Tokusan and The Old Lady

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===== Awakening the Archive - Tape #10, by Shundo David Haye =====

This is another track from the same problematic reel as the previous two talks in this series. Initially, it seemed to be a talk of Katagiri Roshi - the first twenty or so minutes are of him speaking (this portion has been edited out). Suzuki Roshi's voice appears mid-sentence, so presumably the talk of Katagiri was recorded over the beginning of this talk, leaving only the last fifteen minutes before the tape operator announces the date and time of the talk (it was followed by another announcement for a separate talk on the same day -

Once again, the quality of the recording is very poor, with a great deal of interference, and Suzuki Roshi's voice comes and goes. We can establish that he introduces the story of Tokusan and the old lady - which he then refered back to in the last talk of the day ( It is not totally clear why he chose this particular story on this particular day, since it was a story he did not use at any other time, according to the records we have.

The earlier part of the talk revolves around typical themes for Suzuki Roshi's sesshin talks of the time: not being idealistic, finding one-hundred percent spirit for sitting. Perhaps Suzuki Roshi was using Tokusan as a warning example of someone who prided himself on his scholarship, but could not find an answer to the old lady's question about the Diamond Sutra, and was thus denied the rice cakes he was asking for. The suggestion is that if we are totally present, we can answer the question sincerely without recourse to extensive scholarship, and we can satisfy our hunger in that moment.

AI Summary: 



This talk comes after some part of a Katagiri lecture, and is incomplete.
; #new-audio, #inaudible, #please-transcribe, #awakening-the-archive


Our aim is always constant, and same -- same way. But I should -- I would like to sit with you ?? one-hundred percent that acquired ?? from our sesshin. Our practice is I think, very good but, maybe seventy percent is not so good, not ninety -- ninety-nine. Ninety-nine and a half percent spirit is not true. And seventy percent spirit is not also good. Our practice should be one-hundred percent spirit; if it is not there is no one-hundred percent spirit ?? that is not our way (?)

I always say step by step, coming back (?). Step -- one step should be perfect, and next step should be perfect - that is what I mean. My -- our way is not idealistic at all. When your practice is idealistic -- your practice if you try -- if you will ?? idealistic ??, you will be -- your practice will be effort (?), will become stagnant (?) ?? and there will not be anything ?? And if you try to escape from ?? rules (?) what you do, your practice ?????? That is not enlightenment. In enlightenment -- in practice there should be ?? to actualize sesshin (?) to do something which you yourself ?? with real activity, with sincere effort (?). With our mind (?), with our head (?), with our legs (?), don't try to gain one more thing, or better thing, or stronger arm (?) or better ?? ??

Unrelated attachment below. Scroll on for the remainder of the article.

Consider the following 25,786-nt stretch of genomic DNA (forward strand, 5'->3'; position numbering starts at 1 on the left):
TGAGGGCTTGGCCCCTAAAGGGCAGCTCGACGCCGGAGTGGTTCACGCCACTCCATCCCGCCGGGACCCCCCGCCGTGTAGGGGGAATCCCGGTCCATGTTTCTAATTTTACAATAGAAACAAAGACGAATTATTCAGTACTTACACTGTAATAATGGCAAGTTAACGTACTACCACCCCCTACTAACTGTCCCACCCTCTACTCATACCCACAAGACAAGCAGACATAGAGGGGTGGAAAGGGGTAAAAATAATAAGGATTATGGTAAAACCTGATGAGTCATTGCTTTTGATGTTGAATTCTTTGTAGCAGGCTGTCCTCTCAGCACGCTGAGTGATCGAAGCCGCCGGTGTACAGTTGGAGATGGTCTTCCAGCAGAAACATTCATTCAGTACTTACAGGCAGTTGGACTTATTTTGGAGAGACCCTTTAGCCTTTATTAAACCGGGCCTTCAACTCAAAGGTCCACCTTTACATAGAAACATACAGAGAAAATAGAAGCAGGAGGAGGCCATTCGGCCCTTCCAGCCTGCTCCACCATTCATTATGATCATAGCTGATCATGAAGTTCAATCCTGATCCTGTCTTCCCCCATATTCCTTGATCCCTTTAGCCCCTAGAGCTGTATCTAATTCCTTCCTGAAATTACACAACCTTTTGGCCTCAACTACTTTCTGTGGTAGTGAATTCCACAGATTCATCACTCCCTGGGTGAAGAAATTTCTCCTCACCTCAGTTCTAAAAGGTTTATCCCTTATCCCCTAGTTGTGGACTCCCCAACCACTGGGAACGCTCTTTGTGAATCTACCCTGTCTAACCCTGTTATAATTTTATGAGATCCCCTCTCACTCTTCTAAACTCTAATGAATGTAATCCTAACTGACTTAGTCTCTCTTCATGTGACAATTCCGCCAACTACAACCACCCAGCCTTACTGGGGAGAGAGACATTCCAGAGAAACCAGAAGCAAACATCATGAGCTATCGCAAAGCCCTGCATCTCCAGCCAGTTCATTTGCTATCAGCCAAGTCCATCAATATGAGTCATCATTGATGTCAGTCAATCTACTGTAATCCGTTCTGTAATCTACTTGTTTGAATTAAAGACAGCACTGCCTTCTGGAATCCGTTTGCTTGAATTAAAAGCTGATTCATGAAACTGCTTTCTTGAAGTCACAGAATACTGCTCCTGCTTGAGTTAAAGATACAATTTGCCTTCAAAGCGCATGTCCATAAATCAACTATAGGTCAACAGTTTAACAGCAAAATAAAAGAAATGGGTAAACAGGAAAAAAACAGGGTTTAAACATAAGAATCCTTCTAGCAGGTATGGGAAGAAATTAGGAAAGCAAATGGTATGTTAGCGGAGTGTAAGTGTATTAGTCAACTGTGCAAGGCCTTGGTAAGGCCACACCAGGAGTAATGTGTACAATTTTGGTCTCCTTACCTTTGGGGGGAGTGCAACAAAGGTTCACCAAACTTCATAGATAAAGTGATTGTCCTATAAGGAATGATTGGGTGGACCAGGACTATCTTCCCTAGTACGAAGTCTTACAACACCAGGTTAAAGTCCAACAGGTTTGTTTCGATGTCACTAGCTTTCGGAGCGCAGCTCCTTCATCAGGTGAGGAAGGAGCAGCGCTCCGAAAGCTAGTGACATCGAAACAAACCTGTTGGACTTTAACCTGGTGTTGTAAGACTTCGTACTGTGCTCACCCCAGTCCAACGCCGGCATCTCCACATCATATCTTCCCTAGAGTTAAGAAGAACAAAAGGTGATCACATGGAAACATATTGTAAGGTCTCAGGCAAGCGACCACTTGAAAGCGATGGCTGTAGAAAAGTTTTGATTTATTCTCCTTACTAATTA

When we act when you connect fully (?) with your full -- if you act with your hand, with your legs (?), in place of (?) effort, there is enlightenment.

(5:44) When you control your body you control everything. When you control your body, you control the universe (?) Surrounded by difficult ??, all of a sudden that may be you control you yourself. Here we have understanding, here is ?? Because our activity is not dualistic we can actually ?? achieve. People may say you do something, but it is not that you do something (?) I don't think so (?) they don't feel the same way, when ???? Here we have ?? In short ??? is wanted. When it is like this always ?? may be somebody whose practice will be dualistic.

(8:22) As soon as your practice becomes dualistic and ?? you cannot escape, you cannot gain actually enlightenment. When you finally have ?? to manage yourself, you can practice forever. So you should not expect more. You should do something as if you have food when you are hungry. This is Zen. When you get accustomed to this kind of activity, no evil come to you because there is no gap for evil to come.

(10:18) Tokusan -- Tokusan said -- the famous Zen scholar (?) When he was young he was very proud of his understanding of the Diamond Sutra. "If you have some question about the Diamond Sutra, I will answer," he said -- he always said. When he heard that some famous Zen master came to ?? southern China, he went to the south, his books on his back. While he was resting at some inn (?) and wanted a rice cake, the lady serving him asked him, "What do you have in your bag?" He said, "Don't you know, I am ?? Tokusan. Do you have some question about the Diamond Sutra - ask me."

So that old lady said, "In the Diamond Sutra, I heard, the present is -- cannot be grasped, future cannot be grasped, past cannot be grasped. If so, with what mind do you eat? Present mind, past mind, or future mind? With what mind do you take my cakes?"
He couldn't answer [laughs] He could not ??, he could not ?? what is ?? future mind. That is how we eat rice cake. It is not a matter of future, present, past. For us there is no future, no past. There is ?? present. But we eat cake when we are hungry. That point-- that is hunger ?? -- when hunger comes we have to eat. That present mind are not past (?)

(13:59) People may say you are thinking in present time, [laughs] they may say so, but for us that is not just present. That present includes past and future. If so, that is not even present. That is absolute past (?), absolute. The absolute self ?????? when you're hungry. That is how we practice that. So if you practice true Zen, you can practice it as if you will eat when you are hungry.

This is how we practice.

Tape operator: Reverend Suzuki's February 19th sesshin one o'clock lecture.

--- Tape stops ---